Opinion

How the UK made carbon emissions decrease massively over the last thirty years – and why that isn’t as good news as it sounds

Since 1990, the United Kingdom has reduced carbon emissions within its borders by 39% and all greenhouse gas emissions by 44% over the same period. This sounds phenomenal on paper, particularly when, during the same period, China has increased its carbon emissions by 321% and India by around 261%. These numbers make the UK seem environmentally virtuous and, as some might put it, “world beating” at reducing its carbon footprint. The problem with this conclusion is what happens when you take into account imported emissions and how that affects the UK’s overall environmental footprint.

To start with, we’ll look at how the UK has managed to reduce the carbon emissions it physically produces by 39% over the last thirty years. Firstly, the reduction of coal usage over that period. Coal’s share of the UK’s total carbon emissions was 28% in 2012; by 2018, that had fallen to 5.5%. Secondly, the amount of energy efficiency improvements made over the last three decades, in particular more efficient household appliances combined with the phase out of incandescent lightbulbs. This has resulted in reduced emissions across several sectors, most notably, residential, business, energy and the public sector. Thirdly, mostly through subsidies, cleaner power has become much more prevalent. Energy from renewable sources was only 4.56% of the UK market in 2006; in 2019, this had jumped to 35.8%.

Yet there is a fourth and final macro reason that carbon emissions have fallen in the UK over the last thirty years, and it is perhaps the most important as well as being the simplest to explain. The United Kingdom makes far less stuff than it once did.

The sale of manufactured goods accounted for 16.7% of UK GDP in 1990; by 2019, that figure had fallen to 8.6%. The peak of carbon emissions created on UK soil was 1972, at which time manufacturing accounted for 28.1% of the UK’s GDP. In 1990, 15.7% of all jobs in the UK were manufacturing in nature; by 2019, that figure had fallen to 7.6%. What’s even more stark is that in 1981, 21.8% of all jobs in the UK were in manufacturing, demonstrating the long term nature of this trend. While there are other factors which account for the decline of carbon emissions being created in the UK, such as the three I described above, the decline of manufacturing over the period in question is key – particularly as it will affect how much of a carbon footprint the UK creates over the next decade as the country leaves the European Union. The UK has become an economy heavily focused on services, which means that it is importing a lot of its goods from elsewhere. Rather than actually eliminate its carbon footprint, the UK has taken it offshore.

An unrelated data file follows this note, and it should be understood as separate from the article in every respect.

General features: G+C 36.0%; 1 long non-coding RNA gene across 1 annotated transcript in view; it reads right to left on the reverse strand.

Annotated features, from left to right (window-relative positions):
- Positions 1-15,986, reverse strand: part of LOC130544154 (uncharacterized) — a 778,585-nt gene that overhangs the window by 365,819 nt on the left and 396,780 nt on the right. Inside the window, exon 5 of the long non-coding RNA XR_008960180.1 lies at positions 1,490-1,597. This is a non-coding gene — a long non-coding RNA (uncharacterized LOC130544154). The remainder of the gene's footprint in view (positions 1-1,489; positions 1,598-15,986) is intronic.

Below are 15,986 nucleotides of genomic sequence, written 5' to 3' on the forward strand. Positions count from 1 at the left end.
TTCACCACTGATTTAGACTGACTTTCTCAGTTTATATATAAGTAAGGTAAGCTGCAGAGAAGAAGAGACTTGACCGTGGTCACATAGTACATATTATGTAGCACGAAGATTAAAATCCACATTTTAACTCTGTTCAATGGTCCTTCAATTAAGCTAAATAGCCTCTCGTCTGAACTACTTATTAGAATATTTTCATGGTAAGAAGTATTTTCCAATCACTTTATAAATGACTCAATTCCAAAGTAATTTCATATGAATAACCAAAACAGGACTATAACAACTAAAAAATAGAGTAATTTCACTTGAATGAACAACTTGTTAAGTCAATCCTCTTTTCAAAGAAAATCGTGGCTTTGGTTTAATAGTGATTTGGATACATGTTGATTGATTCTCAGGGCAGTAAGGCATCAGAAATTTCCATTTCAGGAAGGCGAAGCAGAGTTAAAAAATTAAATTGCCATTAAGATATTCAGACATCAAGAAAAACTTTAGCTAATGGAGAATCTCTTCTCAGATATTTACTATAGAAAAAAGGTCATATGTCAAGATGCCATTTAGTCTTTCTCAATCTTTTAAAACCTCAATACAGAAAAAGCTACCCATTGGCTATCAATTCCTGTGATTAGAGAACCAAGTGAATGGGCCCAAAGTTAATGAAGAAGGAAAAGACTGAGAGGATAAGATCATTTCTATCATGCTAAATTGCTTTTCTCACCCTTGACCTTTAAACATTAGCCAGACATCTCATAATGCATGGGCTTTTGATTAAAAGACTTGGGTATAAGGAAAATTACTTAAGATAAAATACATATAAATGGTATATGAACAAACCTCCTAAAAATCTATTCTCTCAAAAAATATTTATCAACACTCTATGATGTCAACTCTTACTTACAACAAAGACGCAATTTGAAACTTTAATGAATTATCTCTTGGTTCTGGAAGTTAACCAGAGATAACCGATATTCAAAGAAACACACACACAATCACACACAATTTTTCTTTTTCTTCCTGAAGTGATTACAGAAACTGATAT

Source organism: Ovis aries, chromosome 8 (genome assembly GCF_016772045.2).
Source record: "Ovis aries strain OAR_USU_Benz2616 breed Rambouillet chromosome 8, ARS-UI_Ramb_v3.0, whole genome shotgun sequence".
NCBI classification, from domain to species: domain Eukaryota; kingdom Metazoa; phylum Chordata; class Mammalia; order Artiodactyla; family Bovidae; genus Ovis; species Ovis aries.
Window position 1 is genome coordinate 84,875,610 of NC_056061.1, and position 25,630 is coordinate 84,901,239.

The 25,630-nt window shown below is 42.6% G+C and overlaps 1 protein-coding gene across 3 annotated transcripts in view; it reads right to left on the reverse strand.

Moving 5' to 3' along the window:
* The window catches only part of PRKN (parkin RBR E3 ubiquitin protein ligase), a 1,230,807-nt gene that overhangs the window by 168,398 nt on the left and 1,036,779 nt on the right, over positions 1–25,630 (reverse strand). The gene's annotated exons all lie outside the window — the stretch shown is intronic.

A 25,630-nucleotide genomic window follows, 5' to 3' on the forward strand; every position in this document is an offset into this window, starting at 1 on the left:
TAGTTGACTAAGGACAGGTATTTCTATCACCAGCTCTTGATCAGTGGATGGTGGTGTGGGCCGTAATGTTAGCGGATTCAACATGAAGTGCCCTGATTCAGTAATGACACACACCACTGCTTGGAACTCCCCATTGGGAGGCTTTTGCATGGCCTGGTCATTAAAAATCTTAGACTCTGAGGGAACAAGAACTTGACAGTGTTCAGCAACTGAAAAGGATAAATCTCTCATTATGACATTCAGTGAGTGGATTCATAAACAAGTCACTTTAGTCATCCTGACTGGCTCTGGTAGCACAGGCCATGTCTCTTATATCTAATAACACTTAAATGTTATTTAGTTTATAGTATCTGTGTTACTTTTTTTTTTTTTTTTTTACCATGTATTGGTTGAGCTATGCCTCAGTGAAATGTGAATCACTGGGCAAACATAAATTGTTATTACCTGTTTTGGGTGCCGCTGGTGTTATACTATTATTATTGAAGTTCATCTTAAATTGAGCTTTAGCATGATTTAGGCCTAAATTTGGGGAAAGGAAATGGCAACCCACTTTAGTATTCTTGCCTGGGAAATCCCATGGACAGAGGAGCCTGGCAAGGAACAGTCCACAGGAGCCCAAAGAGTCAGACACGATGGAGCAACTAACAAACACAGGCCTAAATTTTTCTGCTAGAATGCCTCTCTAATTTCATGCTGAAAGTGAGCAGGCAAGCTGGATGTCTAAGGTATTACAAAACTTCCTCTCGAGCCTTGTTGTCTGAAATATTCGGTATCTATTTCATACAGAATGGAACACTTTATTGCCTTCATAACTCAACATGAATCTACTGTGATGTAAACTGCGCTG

Britain imports products that are carbon intensive that are made elsewhere to make up for the gap in terms of the country not producing what it wants/needs within its own territory. We can split this off with appropriate definitions for each of the two ways to evaluate carbon emissions: the territorial-based creation of carbon emissions, which is the amount of emission that originates on UK soil, created directly by sources in the United Kingdom; then we have the consumption-based measure of carbon emissions, which is includes the emissions from all imported goods as well. The UK imports around 200 million tonnes worth of extra-territorial carbon emissions each year – which takes the country’s total carbon emissions figure close to what the 1990 figure was, wiping out the impressive carbon cutting we’ve seen within the borders of the UK over the intervening period.

This is where the B-word needs to make an entrance. Leaving the European Union throws a lot of this in the air for the UK. One reason is because if the UK is going to start manufacturing more post-Brexit – and whether it will or will not is excessively unclear, even at this point, several months away from the end of the transition period – that will increase the territorial-based carbon footprint of the country unless steps are taken to avoid this. Which, given the fact that no one is clear on what will happen post-Brexit in the manufacturing sector in particular, is worrying. We could see a worst-case scenario arise, one in which the UK manufactures more, increasing carbon emissions, all while importing from countries with less than efficient greenhouse gas regulations, meaning the UK could be both creating more carbon emissions on home soil and importing from carbon intensive sources. In other words, we could see a rise in both territorial-based carbon emissions and consumption-based emissions at the same time.

All of this makes understanding the problems as well as potential solutions ever more crucial at this sensitive moment in which we not only have to think about economic recovery from the Covid crisis, but Brexit as well.